Local

April 27, 2012

Martial Arts: U.S. Marine Corps teach Luke Airmen

Tags:
Story and photos by Staff Sgt. Jason Colbert
56th Fighter Wing Public Affairs
120411-F-VX940-051

Helmets sit ready for use during the Marine Corps Martial Arts Program course at Luke Air Force Base. Luke Airmen participating in the course are put through combat scenarios, taught weapons techniques and given practical experience by sparing with each other.

Learning to defend against an attack is important at home or downrange. Luke Airmen learned how to do just that in a four-week course taught by the U.S. Marine Corps.

The Marine Corps Martial Arts Program is a course designed to provide a wide range of experiences encompassing physical, mental and character disciplines. By combining the three, the goal is to get a well-rounded individual who knows how and when to use the techniques taught in the course.

“It’s important to cross train with all services,” said Staff Sgt. Jason Biel, 6th Engineer Battalion and three-year MCMAP instructor. “If fate has service members from different branches meeting one day on the battle field, they are more likely to call each other brother than to bicker about the small things that push all services apart.”

The program consists of four weeks of intense training including close combat as well as rifle and knife techniques. Students obtain tan and gray belts upon completion of the course, awarding them two of the five basic user belts.

The course took many volunteers who were up to the challenge, but there were a few dropouts.

“I signed up because I wanted to challenge myself,” said Staff Sgt. John Chambers, 56th Communications Squadron and one of 21 students to attempt the course. “I love working out and I felt this was an opportunity I did not want to pass up. It’s hard to show up the next morning and see our participant numbers drop from the first day.”

Staff Sgt. Charles Storr, 607th Air Control Squadron, spars with Staff Sgt. Jamie Ciciora, 56th Fighter Wing Public Affairs, during the Marine Corps Martial Arts Program at Luke Air Force Base. Participants in MCMAP learn close combat fighting techniques, basic weapons movements, and character, mental and physical disciplines.

But there was more to the course than just practical combat application. Each day consisted of some sort of combat conditioning; the intent being not only to make the individual stronger, but to teach proper technique.

“The desired end result of all the training is to produce a more capable and combat-ready individual that can retain and spread the knowledge that is picked up along the way,” Biel said.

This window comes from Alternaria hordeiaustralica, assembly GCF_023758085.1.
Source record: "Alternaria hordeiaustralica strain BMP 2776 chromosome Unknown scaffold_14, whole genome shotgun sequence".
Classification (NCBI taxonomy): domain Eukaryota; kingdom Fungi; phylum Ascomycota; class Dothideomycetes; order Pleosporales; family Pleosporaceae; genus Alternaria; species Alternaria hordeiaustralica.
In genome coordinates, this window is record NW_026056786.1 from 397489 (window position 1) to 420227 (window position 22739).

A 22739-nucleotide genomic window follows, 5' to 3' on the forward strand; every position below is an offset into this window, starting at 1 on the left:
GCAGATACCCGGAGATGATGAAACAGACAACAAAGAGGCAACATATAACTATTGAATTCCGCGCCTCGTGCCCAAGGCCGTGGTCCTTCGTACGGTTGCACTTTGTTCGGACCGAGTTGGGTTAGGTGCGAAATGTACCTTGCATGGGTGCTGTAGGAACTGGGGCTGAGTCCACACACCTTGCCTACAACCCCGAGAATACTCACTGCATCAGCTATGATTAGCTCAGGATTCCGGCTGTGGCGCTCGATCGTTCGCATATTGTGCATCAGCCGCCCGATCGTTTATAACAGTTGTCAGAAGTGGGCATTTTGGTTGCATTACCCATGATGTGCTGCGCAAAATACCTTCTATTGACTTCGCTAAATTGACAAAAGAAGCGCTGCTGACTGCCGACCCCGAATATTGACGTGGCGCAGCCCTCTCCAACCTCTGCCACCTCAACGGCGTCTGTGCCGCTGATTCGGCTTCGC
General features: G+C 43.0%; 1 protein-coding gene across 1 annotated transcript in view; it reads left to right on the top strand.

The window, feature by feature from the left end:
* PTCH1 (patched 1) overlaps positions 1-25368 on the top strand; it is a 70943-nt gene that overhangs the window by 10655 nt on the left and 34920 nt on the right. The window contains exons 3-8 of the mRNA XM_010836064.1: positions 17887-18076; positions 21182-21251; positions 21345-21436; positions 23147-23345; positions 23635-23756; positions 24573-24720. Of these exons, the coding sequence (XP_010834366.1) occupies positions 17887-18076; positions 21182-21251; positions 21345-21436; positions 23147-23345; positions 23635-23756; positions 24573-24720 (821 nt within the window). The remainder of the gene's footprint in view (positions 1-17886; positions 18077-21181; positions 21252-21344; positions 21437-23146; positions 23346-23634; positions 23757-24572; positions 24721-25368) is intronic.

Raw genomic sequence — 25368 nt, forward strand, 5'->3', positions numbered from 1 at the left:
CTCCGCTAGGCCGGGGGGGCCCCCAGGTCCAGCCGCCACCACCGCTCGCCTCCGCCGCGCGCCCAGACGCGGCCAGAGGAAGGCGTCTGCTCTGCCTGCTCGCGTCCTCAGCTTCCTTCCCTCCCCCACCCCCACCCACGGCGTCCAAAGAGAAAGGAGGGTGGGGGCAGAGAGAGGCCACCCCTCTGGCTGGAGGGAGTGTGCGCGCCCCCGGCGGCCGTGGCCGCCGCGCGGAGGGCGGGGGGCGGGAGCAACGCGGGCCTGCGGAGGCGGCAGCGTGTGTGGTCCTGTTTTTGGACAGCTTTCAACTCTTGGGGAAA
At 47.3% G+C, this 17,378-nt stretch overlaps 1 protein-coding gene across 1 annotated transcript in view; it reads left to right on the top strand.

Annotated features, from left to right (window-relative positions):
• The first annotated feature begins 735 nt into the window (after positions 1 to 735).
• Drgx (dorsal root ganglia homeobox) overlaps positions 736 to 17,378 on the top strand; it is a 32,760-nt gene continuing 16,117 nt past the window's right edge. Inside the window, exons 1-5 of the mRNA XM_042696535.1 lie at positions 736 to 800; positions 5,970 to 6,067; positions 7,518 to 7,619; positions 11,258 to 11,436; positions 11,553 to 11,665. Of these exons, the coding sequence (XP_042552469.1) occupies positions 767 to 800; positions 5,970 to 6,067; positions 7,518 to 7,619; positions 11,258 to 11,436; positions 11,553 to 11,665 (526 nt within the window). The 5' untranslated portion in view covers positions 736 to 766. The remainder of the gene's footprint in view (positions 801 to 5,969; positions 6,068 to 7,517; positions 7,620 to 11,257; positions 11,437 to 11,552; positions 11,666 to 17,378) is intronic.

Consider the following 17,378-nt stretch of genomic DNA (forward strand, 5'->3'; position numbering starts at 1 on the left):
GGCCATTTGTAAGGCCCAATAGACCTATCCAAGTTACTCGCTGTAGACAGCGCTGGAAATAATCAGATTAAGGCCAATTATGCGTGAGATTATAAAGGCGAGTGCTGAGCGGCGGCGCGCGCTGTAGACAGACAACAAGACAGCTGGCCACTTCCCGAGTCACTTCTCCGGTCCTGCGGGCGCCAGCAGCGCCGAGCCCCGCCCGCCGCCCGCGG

Though the training is hard on the body and mind, the students come away with combat skill and knowledge that can be used the rest of their lives.

“I believe every Airman should go through a similar course,” Chambers said. “When the opportunity comes around, do not hesitate to sign up.”

U.S. Marine Corps Staff Sgt. Jason Biel, 6th Engineer Support Battalion, leads combat conditioning during the Marine Corps Martial Arts Program course.

Airmen charge with mock rifles while learning combat techniques during the Marine Corps Martial Arts Program course at Luke Air Force Base.




All of this week's top headlines to your email every Friday.


 
 

 

Luke welcomes Nurse Advice Line

Remember that moment? The moment you thought you had something medically wrong with you but didn’t know exactly what it was? After a few Web searches, you find yourself on WebMD and are questioning whether you have the least worrying of possible diagnoses or the worst — cancer or even death. To help patients save...
 
 
141020-SMSgt-Shelly-Bailey-8x10-DW

Path to inspirational leadership evolving skillset

Senior Master Sgt. Shelly Bailey At some point in our Air Force career we will assume a leadership role. Leadership is an ever-evolving skillset that you will continue to develop throughout the course of your career. The highes...
 
 

Bridges: build, don’t burn

Have you heard the phrase “don’t burn your bridges?” This idiom is used to describe the importance of not ending a relationship on a bad note. In this case, the relationship is your military career. For example, when you build professional relationships you are networking or laying the foundation for the building of a bridge....
 

 
141008-F-HT977-005

Unaccompanied housing to be upgraded

Funds have arrived from Air Education and Training Command for unaccompanied housing to use to take care of Airmen in the dorms, from reconstruction of dorms to fixing a door knob. “With these funds we are able to maintain do...
 
 

News Briefs October 24, 2014

Notice to claimants In accordance with Air Force Instruction 34-511, paragraph 3.1.5, notice is hereby given that Airman 1st Class Wheeler Nichols is deceased. The undersigned has been appointed summary court officer for the purpose of estate settlement in accordance with AFI 34-511. All persons having claims for or against the estate should call Lt....
 
 
Senior Airman Grace Lee

New honorary commanders inducted

Senior Airman Grace Lee Honorary commanders chat with Luke Air Force Base leaders Oct. 17 during social hour in Hangar 431 at Luke Air Force Base prior to their official induction ceremony. The honorary commander program partne...
 




0 Comments


Be the first to comment!


Leave a Reply

Your email address will not be published. Required fields are marked *

You may use these HTML tags and attributes: <a href="" title=""> <abbr title=""> <acronym title=""> <b> <blockquote cite=""> <cite> <code> <del datetime=""> <em> <i> <q cite=""> <strike> <strong>


Directory powered by Business Directory Plugin